The best love songs are built from tapping into the feelings you often choose to deny. In accepting those emotions, I’m living in the space where I can best create love songs. I accept those emotions because I’m always trying to be emotionally present with and for my significant other, my children, family and relatives, too. In doing that, the songs write themselves, in a way.
‘Love’s Not Supposed To Hurt’ is possibly one of my sleeper favorites of 2021. It has an honesty and perspective to it, plus a take on heartbreak that really demands hearing and feeling to best understand it. That’s rare. Can you take me into developing that song?
Talking to my daughter about being the villain of a story [Timbo's separation from her mother] that could negatively impact her, and reflecting her pain, is the experience that song defines. I didn’t know how we would get through the trauma of the situation. It was challenging to be man enough to expose and explore the emotions that experience held and not be embarrassed by taking people through how I processed it.
We’re all the villains in someone’s story. The overall lesson of the song is not to miss any of the components of living through grieving and healing. ‘Love’s Not Supposed To Hurt’, though complex, was, in fact, a privilege to write.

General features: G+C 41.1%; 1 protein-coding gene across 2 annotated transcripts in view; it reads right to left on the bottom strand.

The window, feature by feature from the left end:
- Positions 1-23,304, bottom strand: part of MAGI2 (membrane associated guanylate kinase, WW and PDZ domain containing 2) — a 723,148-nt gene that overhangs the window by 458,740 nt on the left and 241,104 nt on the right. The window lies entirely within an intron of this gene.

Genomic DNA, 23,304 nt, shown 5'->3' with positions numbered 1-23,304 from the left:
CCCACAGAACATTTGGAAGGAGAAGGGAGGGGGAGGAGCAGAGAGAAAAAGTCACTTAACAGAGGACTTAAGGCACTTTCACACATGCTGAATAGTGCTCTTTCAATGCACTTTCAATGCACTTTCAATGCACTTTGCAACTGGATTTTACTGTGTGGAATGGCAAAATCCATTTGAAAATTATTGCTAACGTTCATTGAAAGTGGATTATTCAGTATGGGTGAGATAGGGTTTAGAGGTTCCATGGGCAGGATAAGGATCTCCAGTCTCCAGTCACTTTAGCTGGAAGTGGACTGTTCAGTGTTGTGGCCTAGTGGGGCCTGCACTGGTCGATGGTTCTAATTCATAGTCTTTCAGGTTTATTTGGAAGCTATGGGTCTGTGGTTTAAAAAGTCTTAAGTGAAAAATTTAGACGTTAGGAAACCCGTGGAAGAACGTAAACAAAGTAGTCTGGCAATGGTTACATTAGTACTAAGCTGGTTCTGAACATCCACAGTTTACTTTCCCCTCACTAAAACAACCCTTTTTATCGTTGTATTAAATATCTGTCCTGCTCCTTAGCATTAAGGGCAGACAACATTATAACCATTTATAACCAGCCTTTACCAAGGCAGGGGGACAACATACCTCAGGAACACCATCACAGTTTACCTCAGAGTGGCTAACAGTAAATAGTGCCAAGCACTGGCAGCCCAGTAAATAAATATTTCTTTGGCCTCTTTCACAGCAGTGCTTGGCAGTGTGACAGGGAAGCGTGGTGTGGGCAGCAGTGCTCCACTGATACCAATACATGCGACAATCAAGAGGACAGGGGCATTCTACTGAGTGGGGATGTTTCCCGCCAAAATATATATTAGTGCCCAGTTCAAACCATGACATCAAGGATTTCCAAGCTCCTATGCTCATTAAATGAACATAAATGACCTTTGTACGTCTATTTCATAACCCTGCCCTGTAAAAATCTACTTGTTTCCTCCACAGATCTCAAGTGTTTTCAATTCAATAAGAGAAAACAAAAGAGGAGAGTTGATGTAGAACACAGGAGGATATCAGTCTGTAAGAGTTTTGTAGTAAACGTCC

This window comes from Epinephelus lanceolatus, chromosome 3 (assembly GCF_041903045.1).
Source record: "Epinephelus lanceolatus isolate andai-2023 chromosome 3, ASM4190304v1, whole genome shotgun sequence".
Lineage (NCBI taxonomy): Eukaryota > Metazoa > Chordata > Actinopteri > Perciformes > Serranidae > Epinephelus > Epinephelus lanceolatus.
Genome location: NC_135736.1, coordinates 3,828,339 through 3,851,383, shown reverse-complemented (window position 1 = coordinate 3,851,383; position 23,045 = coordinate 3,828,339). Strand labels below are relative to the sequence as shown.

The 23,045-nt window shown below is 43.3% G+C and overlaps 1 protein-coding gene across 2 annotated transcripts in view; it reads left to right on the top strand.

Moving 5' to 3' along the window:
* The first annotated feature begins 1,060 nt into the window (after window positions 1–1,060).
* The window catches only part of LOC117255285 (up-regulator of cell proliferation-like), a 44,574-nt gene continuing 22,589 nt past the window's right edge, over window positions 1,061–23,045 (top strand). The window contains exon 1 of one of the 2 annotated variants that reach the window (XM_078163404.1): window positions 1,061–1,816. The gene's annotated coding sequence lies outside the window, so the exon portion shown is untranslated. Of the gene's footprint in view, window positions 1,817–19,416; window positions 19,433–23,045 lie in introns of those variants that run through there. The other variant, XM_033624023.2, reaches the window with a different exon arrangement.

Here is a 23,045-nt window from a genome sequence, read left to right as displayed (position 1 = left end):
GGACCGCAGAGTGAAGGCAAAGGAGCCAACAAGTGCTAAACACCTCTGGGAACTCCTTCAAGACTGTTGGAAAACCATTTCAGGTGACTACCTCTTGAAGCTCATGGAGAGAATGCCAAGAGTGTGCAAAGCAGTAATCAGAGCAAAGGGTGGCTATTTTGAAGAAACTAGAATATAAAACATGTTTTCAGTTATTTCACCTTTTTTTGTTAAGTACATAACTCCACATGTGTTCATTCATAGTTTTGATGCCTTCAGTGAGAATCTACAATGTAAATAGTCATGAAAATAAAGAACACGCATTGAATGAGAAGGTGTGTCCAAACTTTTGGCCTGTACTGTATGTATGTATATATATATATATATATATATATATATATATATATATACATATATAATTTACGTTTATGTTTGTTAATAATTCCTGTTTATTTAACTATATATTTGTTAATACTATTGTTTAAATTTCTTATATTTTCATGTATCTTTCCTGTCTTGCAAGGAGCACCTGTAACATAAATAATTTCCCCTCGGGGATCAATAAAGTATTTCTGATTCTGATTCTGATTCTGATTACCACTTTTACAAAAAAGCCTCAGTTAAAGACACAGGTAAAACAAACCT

You’re not the only Black father I think about when it comes to Americana. On multiple levels, I compare you - quite favorably - to The War and Treaty’s Michael Trotter. What are your thoughts about him, plus the idea of, as Netflix might say, “Strong Black Male” leads in the genre?
Foremost, let me say that I love The War and Treaty. When I was considering recording an Americana EP, Michael said something to me that echoes the question you asked me, too, that was inspirational.
“There’s so much room for you here,” he told me. “There’s so much space. Americana, whether it knows it or not, needs you.” He told me to be Black, male and the entirety of myself. As a man of color, existing as a person able to feel everything and articulate who I am is a gift worth sharing.
You cover ‘You’ve Got A Friend’ on the EP, which made me think about asking you about the “Strong Black Males in Americana” question. I feel that Donny Hathaway could’ve easily been the greatest Americana performer ever, if given the opportunity. What are your thoughts about that?
Man. Jesus died at 33. Donny Hathaway died at 33. That, in and of itself, is powerful to me.
Even though Carole King and James Taylor articulated it first, when Donny Hathaway sings ‘You’ve Got A Friend’, his style as a performer creates an archetype that could’ve led to more Black artists, had they had the chance, to become well-regarded in spaces that evolved into what we now define as Americana.
Overall, what do you consider the most necessary reason for someone to listen to Lovers and Fools? In your estimation, what makes your contribution to the Americana space significant, and why?
I’m attracted to making music that has a certain level of application, rather than action, associated with it. Creating this type of music in the Americana space has allowed me to artistically blossom into a creator.
I’ve identified the social tensions that define the conversation about what’s next in the genre and redefined those positively. My music is not what’s next as defined by what’s been. Instead, it’s a mirror to our country’s healthiest, best future.
Lovers and Fools is out now via Entertainment One US. You can purchase the record from Holler's selected partners below.